Perinatal/Neonatal Casebook | Published:

Perinatal/Neonatal Case Book

Trichomonas vaginalis Infection in a Premature Newborn

Journal of Perinatology volume 22, pages 502503 (2002) | Download Citation



Trichomonas vaginalis is a vaginal pathogen associated with an increased incidence of adverse outcomes of pregnancy. Data are limited regarding the effects of Trichomonas infections in the newborn. We report a symptomatic T. vaginalis infection in a 26-week premature infant and a review of the literature.


Trichomonas vaginalis during pregnancy may be associated with premature delivery and low birth weight in the newborn. Limited data suggest that maternal Trichomonas infection may also result in vaginitis, urinary tract infections, or respiratory distress in the newborn. We report a premature infant born at 26 weeks' gestation infected with T. vaginalis; an identical twin was uninfected.


A 636-g (24 weeks' gestation by maternal dating, 26 weeks' gestation by exam) twin A female infant was born to a 36-year-old woman (gravida 7, para 4, spontaneous abortion 2). The mother had no prenatal care and no known history of vaginal infections. The mother admitted to alcohol use during the pregnancy and delivered vaginally through foul smelling fluid within 30 minutes of arrival to an outside facility. No vaginal cultures were obtained from the mother and she left the facility against medical advice shortly after delivery.

The baby was reported to be active and crying with APGAR scores of 6 at 1 minute and 7 at 5 minutes. She was intubated and surfactant was administered within 8 minutes of life. Following administration of ampicillin and gentamicin for premature delivery through presumably infected amniotic fluid, the infant was transferred to the Harbor-UCLA Medical Center.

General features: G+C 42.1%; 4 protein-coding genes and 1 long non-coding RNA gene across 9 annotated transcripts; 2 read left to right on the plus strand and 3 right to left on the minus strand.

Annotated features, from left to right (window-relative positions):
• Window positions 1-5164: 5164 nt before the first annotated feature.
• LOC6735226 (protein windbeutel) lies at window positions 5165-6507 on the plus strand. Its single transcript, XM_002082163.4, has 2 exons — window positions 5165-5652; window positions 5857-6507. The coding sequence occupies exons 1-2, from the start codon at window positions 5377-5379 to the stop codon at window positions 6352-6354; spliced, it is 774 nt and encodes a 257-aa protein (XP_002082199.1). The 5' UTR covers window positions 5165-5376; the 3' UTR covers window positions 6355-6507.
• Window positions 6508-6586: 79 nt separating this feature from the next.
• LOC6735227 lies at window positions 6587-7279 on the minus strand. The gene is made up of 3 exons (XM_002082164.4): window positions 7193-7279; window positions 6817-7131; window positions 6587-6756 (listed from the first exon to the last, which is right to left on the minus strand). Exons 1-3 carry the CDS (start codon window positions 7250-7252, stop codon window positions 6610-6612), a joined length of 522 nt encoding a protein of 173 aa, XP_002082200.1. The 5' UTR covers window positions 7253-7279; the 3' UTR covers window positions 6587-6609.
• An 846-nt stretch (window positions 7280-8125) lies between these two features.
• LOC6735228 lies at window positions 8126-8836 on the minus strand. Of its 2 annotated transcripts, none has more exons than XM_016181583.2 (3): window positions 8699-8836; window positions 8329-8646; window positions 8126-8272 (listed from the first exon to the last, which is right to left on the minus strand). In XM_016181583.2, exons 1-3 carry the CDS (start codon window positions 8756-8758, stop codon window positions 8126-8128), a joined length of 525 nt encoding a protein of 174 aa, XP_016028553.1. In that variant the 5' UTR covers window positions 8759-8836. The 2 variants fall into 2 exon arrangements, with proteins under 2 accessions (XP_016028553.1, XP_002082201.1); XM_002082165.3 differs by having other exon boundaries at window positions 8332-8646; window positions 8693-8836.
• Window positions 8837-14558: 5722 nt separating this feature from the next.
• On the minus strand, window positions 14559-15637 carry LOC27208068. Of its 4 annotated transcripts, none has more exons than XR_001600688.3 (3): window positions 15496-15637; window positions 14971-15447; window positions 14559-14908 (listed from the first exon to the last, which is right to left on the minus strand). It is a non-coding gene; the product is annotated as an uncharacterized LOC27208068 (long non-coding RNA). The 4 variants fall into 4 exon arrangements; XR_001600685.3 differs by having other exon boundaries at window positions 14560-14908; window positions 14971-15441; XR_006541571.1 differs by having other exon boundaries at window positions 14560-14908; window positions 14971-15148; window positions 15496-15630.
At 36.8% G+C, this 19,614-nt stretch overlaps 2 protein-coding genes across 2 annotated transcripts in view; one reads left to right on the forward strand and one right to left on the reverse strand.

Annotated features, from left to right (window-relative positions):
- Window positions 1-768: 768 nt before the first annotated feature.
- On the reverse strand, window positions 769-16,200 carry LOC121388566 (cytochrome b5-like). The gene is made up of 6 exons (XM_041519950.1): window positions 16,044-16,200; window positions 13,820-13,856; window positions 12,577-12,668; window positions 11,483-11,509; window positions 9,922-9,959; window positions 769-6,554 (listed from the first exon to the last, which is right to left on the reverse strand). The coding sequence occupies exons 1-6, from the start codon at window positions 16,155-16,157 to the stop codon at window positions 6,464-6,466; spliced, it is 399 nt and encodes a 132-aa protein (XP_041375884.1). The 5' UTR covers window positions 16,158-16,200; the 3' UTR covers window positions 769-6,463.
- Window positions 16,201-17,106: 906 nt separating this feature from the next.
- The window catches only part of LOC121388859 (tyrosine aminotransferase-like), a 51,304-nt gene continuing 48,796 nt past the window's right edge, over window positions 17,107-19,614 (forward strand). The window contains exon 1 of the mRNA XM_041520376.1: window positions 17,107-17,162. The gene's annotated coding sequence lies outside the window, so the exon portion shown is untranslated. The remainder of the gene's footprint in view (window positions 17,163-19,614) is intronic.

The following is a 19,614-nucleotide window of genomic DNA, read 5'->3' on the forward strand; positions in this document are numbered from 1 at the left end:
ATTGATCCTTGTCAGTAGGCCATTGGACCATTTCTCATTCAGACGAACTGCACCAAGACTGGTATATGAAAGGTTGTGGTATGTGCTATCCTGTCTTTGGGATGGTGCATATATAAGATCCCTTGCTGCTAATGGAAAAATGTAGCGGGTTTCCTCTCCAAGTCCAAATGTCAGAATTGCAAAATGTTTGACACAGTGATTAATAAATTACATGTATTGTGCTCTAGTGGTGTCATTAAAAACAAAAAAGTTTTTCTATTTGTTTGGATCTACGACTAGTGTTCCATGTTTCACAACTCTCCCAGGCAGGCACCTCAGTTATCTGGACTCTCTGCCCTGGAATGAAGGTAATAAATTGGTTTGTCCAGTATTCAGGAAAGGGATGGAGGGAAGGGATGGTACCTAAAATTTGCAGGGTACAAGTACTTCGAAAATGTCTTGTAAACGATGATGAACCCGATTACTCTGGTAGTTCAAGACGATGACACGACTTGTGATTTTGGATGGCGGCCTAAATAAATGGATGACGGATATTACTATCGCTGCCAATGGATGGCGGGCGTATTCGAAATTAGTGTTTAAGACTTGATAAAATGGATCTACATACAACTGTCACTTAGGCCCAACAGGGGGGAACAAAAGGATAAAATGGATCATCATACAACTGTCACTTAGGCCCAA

At Harbor-UCLA, the baby was extubated to nasal CPAP by 18hours of life and antibiotics were discontinued after 48 hours. On day 12, the patient was reintubated for apnea and empirically treated with ampicillin and gentamicin for possible bacterial sepsis. Blood, urine, and nasopharyngeal cultures obtained prior to initiating antibiotic therapy were negative. The infant ultimately received 7days of antibiotics and was weaned to extubation by day 20. On day of life 16, leukocytes were noted on a routine urine screening and T.vaginalis was subsequently grown from a voided urine culture. A 10-day course of metronidazole (5 mg, i.v., every 48 hours) was initiated following a 10-mg i.v. loading dose. On day 19, 24 hours after the initiation of metronidazole, the baby developed a copious white vaginal discharge. A wet mount of the vaginal discharge was negative for Trichomonas, but demonstrated moderate levels of white blood cells. A bacterial and fungal culture of the urine obtained at the time was negative. By day 25, there were no leukocytes in the urine. By day 27, no vaginal discharge was noted. The patient was discharged at 2 months of age without recrudescence of her vaginal discharge or signs consistent with a urinary tract infection. Her twin B sister was asymptomatic and had negative urine cultures and periodic tests for white blood cells (both by microscopic and leukocyte esterase methods) throughout her hospital course.